All Bills Should Receive a Vote‏

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This year, Representative Charles Key presented the Oklahoma House of Representatives with a proposed rule change to require that all bills must receive a hearing from the House committee to which they were assigned.

The proposal posits that by virtue of his election, a State Representative should have the right to ask for an on-the-record vote by Oklahoma’s policy makers for or against an idea.

I have observed at all levels of government that those who do not want to be on the record with a controversial vote will try to control the agenda and deprive one of their own members from the right to place an item before the group for consideration. Filtering agenda items
through a chairman or mayor is probably the most common method used by those who wish to have exclusive control over the agenda.

I have always felt that it should be a fundamental right of an elected official to place an item before a board and at the very least receive an on-the-record vote.

At some point in the past, the Legislature put in place the system by which the chairman of a committee was granted the discretion over which bills would be heard and which bills would not receive consideration.

There are rarely used provisions of the rules that allow the members of a committee to bypass the chairman, but excising these provisions are so controversial that they are almost never attempted.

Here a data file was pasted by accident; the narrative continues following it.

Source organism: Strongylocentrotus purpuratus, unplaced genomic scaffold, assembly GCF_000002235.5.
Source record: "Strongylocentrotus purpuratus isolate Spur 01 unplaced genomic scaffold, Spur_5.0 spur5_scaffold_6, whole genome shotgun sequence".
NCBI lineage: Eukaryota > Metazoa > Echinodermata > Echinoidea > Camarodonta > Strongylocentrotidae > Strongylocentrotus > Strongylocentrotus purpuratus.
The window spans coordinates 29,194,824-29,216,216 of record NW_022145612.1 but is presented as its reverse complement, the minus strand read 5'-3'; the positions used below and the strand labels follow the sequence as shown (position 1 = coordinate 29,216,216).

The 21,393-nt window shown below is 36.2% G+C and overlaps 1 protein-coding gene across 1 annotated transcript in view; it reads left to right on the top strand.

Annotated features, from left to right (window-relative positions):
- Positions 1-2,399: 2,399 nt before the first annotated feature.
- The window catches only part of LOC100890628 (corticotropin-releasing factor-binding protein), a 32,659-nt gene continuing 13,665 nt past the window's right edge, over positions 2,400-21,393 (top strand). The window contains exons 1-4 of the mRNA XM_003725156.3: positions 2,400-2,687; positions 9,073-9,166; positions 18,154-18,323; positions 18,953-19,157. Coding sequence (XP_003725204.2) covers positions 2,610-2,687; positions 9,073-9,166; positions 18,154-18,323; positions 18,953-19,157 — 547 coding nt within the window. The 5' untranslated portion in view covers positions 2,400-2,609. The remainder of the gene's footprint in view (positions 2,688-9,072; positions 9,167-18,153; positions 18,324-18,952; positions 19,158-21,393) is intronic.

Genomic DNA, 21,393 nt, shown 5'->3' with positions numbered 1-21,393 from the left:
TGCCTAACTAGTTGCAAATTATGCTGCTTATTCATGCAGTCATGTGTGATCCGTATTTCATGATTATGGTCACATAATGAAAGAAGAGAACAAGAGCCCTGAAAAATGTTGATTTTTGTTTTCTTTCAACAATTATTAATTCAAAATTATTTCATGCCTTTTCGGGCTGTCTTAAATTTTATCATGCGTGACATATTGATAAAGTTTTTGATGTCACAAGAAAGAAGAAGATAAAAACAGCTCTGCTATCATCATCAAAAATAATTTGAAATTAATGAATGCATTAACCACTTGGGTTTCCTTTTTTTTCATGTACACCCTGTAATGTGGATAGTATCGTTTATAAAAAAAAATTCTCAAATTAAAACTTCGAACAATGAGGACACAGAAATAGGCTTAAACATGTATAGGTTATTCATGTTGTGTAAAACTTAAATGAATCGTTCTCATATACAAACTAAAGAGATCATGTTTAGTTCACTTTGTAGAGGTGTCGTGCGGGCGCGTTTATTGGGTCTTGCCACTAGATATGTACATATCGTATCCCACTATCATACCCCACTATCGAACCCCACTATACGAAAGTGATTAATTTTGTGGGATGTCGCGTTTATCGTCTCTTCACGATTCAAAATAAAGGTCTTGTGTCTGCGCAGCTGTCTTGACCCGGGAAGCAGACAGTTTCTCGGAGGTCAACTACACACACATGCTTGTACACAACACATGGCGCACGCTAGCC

This vests a tremendous amount of authority in the handful of a few chairmen and essentially creates two classes of legislators. As you might imagine, the special interests and lobbyists heavily invest in a chairman’s re-election committees, almost guaranteeing the chairman’s
re-election. Of course, this also makes the chairman very responsive to the special interests.

This warps the policy-making process and in my view, provides an unhealthy advantage to the special interest.

I am certainly the first to admit that many bad pieces of legislation quickly disappear without consideration because of this system. This is probably the most convincing argument used by the proponents of the status quo. But I am a big believer in the fact that even if it costs him his next election, it is the job of the legislator to man up andvote “No” on bad legislation.

I supported the Key proposal. While his effort was not successful this year, I believe that the groundwork has been laid for continual reforms in this area. Over the past seven years, the House has experienced a series of process and transparency reforms and I am optimistic that they will continue in a responsible yet consistent manner. In my view, the time is not far off when each bill will receive a hearing.

Next week, I will write about how I reconcile my belief that each bill should be heard with my responsibilities as a committee chairman in a system where committee chairmen are expected to kill bad legislation.


State Representative Jason Murphey
State Capitol Building – Room #437
2300 North Lincoln Blvd
Oklahoma City, OK 73105
1(405) 557-7350 (Office)
1(405) 315-5064 (Cell)
http://www.HouseDistrict31.com

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